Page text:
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D G Buerk, C E Riva, S D Cranstoun; Frequency and luminance-dependent blood flow and K+ ion changes during flicker stimuli in cat optic nerve head.. Invest. Ophthalmol. Vis. Sci. 1995;36(11):2216-2227. doi: https://doi.org/.
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© ARVO (1962-2015); The Authors (2016-present)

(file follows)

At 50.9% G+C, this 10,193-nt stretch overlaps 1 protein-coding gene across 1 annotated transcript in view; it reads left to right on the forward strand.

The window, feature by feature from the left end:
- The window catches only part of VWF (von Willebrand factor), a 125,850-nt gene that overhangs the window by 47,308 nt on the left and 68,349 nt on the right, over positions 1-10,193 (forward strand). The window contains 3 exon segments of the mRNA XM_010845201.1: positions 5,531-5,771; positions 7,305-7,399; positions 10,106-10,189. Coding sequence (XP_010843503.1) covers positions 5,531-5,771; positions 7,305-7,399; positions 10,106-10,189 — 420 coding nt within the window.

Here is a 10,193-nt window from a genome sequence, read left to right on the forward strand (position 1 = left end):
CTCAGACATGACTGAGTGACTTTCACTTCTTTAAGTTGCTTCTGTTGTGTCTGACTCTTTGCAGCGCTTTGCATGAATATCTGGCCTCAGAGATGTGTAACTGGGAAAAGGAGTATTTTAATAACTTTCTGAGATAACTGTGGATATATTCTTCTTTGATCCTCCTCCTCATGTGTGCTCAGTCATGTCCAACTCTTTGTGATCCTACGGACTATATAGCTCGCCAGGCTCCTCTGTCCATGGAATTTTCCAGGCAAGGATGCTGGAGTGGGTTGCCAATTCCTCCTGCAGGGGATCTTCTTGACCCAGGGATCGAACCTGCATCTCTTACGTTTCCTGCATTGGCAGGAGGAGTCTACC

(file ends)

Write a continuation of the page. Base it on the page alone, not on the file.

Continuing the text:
PURPOSE: The purpose of this study was to investigate whether blood flow in the cat optic nerve head (ONH) is related to increased neuronal activity elicited by diffuse luminance flickering light stimulation. METHODS: ONH blood flow was measured by laser Doppler flowmetry in anesthetized cats during 1 to 3 minutes of flickering light stimulation at controlled luminance and frequency (n = 227 measurements in 18 cats) using either a conventional visual stimulator (repetitive short flashes) or a sinusoidally varying light stimulator. Potassium ion concentration ([K+]) changes in the vitreous humor immediately in front of the optic disk were measured with neutral carrier K+ ionophore liquid membrane microelectrodes. Effects of varying flicker frequency (2 to 80 Hz) at constant luminance were quantified. Effects of luminance were quantified by varying the modulation depth of the stimulus at constant frequency. RESULTS: Both ONH blood flow and [K+] increased during flicker stimulus with an average slope of 0.305% +/- 0.064% (SE)/microM [K+] (257 measurements in 18 cats). The peak ONH blood flow increase was 59% +/- 11% above baseline at 33.3 +/- 3.1 Hz. The peak [K+] increase was 188 +/- 42 microM above baseline at 38.3 +/- 3.3 Hz. Both ONH blood flow and [K+] changes had similar bandpass characteristics with frequency, first increasing, then dropping off at higher frequencies (122 measurements in 10 cats). Both frequency responses were described by power law functions (y = af"). Luminance responses for both ONH blood flow and [K+] changes could be fit by a modified Hill model and were 50% of maximum at light modulation depths of 21.2% +/- 4.6% and 22.5% +/- 3.7%, respectively (53 measurements in 5 cats). CONCLUSIONS: Increases in ONH blood flow were correlated with changes in [K+]. Both responses were remarkably similar, with no significant differences in the frequency for peak responses in ONH blood flow or [K+], in low- and high-frequency power law exponents of the two responses, or in the 50% response to light modulation. The results are consistent with close coupling of neuronal activity and ONH blood flow.
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